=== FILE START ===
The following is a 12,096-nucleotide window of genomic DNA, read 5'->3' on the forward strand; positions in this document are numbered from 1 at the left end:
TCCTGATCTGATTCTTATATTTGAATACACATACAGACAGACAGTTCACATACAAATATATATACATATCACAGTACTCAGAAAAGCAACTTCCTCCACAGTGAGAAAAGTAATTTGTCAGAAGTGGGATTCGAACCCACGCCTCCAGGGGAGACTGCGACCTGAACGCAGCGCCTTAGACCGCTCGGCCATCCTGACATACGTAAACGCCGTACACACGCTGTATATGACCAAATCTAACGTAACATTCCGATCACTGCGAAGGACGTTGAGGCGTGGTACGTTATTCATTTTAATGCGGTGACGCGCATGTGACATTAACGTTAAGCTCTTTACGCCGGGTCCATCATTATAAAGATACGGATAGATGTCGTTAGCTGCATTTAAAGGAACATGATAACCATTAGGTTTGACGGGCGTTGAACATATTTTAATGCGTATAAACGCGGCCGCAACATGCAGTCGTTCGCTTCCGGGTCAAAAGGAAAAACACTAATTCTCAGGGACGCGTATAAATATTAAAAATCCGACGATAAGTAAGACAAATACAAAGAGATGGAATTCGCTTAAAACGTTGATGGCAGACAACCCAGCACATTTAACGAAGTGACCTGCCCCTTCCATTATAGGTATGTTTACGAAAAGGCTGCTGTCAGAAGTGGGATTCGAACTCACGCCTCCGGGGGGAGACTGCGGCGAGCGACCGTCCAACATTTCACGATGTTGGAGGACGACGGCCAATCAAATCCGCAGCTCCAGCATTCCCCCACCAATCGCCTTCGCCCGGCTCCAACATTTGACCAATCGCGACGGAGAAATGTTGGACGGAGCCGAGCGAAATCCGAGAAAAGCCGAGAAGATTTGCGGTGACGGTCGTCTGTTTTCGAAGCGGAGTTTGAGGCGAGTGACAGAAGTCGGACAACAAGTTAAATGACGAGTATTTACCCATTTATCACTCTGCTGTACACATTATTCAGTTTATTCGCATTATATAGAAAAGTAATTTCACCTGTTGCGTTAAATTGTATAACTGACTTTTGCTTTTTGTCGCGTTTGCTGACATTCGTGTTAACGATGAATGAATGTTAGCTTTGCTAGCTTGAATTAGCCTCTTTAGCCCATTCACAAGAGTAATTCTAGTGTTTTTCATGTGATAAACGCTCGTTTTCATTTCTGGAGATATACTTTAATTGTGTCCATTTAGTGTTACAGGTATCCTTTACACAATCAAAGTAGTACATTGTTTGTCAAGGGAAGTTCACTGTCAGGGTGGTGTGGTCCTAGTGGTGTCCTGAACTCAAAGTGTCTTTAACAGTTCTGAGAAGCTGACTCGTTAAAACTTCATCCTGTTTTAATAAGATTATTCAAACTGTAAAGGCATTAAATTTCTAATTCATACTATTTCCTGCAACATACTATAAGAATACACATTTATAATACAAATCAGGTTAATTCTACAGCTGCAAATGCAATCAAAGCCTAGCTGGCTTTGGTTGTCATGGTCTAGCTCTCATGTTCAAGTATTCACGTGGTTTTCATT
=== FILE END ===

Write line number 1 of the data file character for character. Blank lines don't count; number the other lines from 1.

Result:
The following is a 12,096-nucleotide window of genomic DNA, read 5'->3' on the forward strand; positions in this document are numbered from 1 at the left end: